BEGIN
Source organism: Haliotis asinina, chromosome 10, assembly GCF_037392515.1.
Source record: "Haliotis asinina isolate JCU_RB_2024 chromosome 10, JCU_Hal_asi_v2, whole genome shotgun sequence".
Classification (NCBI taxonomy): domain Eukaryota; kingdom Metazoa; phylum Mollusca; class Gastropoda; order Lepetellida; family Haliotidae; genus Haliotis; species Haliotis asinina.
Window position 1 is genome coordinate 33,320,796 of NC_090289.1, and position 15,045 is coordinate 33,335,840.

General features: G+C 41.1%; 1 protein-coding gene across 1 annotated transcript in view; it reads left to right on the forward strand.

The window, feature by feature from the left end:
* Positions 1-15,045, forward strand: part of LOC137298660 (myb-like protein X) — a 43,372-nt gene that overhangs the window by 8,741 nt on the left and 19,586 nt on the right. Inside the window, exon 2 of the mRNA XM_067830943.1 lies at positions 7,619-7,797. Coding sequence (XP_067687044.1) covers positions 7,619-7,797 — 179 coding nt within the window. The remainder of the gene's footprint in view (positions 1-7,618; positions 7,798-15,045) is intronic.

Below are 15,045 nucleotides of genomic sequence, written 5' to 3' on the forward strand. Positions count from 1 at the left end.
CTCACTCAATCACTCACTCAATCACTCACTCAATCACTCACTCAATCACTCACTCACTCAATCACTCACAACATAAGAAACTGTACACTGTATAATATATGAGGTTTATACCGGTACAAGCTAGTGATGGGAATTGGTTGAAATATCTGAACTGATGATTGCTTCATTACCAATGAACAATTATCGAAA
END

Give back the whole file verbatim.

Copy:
Source organism: Haliotis asinina, chromosome 10, assembly GCF_037392515.1.
Source record: "Haliotis asinina isolate JCU_RB_2024 chromosome 10, JCU_Hal_asi_v2, whole genome shotgun sequence".
Classification (NCBI taxonomy): domain Eukaryota; kingdom Metazoa; phylum Mollusca; class Gastropoda; order Lepetellida; family Haliotidae; genus Haliotis; species Haliotis asinina.
Window position 1 is genome coordinate 33,320,796 of NC_090289.1, and position 15,045 is coordinate 33,335,840.

General features: G+C 41.1%; 1 protein-coding gene across 1 annotated transcript in view; it reads left to right on the forward strand.

The window, feature by feature from the left end:
* Positions 1-15,045, forward strand: part of LOC137298660 (myb-like protein X) — a 43,372-nt gene that overhangs the window by 8,741 nt on the left and 19,586 nt on the right. Inside the window, exon 2 of the mRNA XM_067830943.1 lies at positions 7,619-7,797. Coding sequence (XP_067687044.1) covers positions 7,619-7,797 — 179 coding nt within the window. The remainder of the gene's footprint in view (positions 1-7,618; positions 7,798-15,045) is intronic.

Below are 15,045 nucleotides of genomic sequence, written 5' to 3' on the forward strand. Positions count from 1 at the left end.
CTCACTCAATCACTCACTCAATCACTCACTCAATCACTCACTCAATCACTCACTCACTCAATCACTCACAACATAAGAAACTGTACACTGTATAATATATGAGGTTTATACCGGTACAAGCTAGTGATGGGAATTGGTTGAAATATCTGAACTGATGATTGCTTCATTACCAATGAACAATTATCGAAA